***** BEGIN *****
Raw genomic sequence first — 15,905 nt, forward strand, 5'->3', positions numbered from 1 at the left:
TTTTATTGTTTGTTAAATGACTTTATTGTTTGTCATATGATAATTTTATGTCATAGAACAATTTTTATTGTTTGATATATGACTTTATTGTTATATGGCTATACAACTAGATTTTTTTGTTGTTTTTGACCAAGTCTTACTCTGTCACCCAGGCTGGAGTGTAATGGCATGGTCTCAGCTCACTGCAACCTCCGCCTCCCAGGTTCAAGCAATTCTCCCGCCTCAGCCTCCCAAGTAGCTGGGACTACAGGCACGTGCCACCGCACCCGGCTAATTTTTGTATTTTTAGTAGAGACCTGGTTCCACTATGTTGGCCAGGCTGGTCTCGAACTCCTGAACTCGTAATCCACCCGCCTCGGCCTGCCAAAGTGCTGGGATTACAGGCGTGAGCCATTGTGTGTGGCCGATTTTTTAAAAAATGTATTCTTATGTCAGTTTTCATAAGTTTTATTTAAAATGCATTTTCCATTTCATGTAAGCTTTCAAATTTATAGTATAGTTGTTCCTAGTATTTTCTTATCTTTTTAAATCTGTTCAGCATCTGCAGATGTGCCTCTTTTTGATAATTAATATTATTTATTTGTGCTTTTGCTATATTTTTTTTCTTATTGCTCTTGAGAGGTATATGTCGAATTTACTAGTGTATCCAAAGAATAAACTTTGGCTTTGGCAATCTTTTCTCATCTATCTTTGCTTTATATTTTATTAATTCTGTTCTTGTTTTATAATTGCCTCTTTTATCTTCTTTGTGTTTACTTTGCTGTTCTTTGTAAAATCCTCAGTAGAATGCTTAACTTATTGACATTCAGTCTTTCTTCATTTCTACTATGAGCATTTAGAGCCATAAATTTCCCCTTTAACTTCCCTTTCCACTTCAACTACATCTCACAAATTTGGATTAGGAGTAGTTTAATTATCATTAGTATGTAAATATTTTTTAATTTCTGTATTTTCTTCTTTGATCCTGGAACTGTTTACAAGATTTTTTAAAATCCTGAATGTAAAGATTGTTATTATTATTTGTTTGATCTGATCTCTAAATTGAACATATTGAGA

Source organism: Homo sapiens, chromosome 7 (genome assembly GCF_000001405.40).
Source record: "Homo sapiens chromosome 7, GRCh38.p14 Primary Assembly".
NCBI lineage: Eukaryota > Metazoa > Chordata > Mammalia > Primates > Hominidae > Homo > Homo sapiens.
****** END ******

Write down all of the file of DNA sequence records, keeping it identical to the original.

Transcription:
Raw genomic sequence first — 15,905 nt, forward strand, 5'->3', positions numbered from 1 at the left:
TTTTATTGTTTGTTAAATGACTTTATTGTTTGTCATATGATAATTTTATGTCATAGAACAATTTTTATTGTTTGATATATGACTTTATTGTTATATGGCTATACAACTAGATTTTTTTGTTGTTTTTGACCAAGTCTTACTCTGTCACCCAGGCTGGAGTGTAATGGCATGGTCTCAGCTCACTGCAACCTCCGCCTCCCAGGTTCAAGCAATTCTCCCGCCTCAGCCTCCCAAGTAGCTGGGACTACAGGCACGTGCCACCGCACCCGGCTAATTTTTGTATTTTTAGTAGAGACCTGGTTCCACTATGTTGGCCAGGCTGGTCTCGAACTCCTGAACTCGTAATCCACCCGCCTCGGCCTGCCAAAGTGCTGGGATTACAGGCGTGAGCCATTGTGTGTGGCCGATTTTTTAAAAAATGTATTCTTATGTCAGTTTTCATAAGTTTTATTTAAAATGCATTTTCCATTTCATGTAAGCTTTCAAATTTATAGTATAGTTGTTCCTAGTATTTTCTTATCTTTTTAAATCTGTTCAGCATCTGCAGATGTGCCTCTTTTTGATAATTAATATTATTTATTTGTGCTTTTGCTATATTTTTTTTCTTATTGCTCTTGAGAGGTATATGTCGAATTTACTAGTGTATCCAAAGAATAAACTTTGGCTTTGGCAATCTTTTCTCATCTATCTTTGCTTTATATTTTATTAATTCTGTTCTTGTTTTATAATTGCCTCTTTTATCTTCTTTGTGTTTACTTTGCTGTTCTTTGTAAAATCCTCAGTAGAATGCTTAACTTATTGACATTCAGTCTTTCTTCATTTCTACTATGAGCATTTAGAGCCATAAATTTCCCCTTTAACTTCCCTTTCCACTTCAACTACATCTCACAAATTTGGATTAGGAGTAGTTTAATTATCATTAGTATGTAAATATTTTTTAATTTCTGTATTTTCTTCTTTGATCCTGGAACTGTTTACAAGATTTTTTAAAATCCTGAATGTAAAGATTGTTATTATTATTTGTTTGATCTGATCTCTAAATTGAACATATTGAGA

Source organism: Homo sapiens, chromosome 7 (genome assembly GCF_000001405.40).
Source record: "Homo sapiens chromosome 7, GRCh38.p14 Primary Assembly".
NCBI lineage: Eukaryota > Metazoa > Chordata > Mammalia > Primates > Hominidae > Homo > Homo sapiens.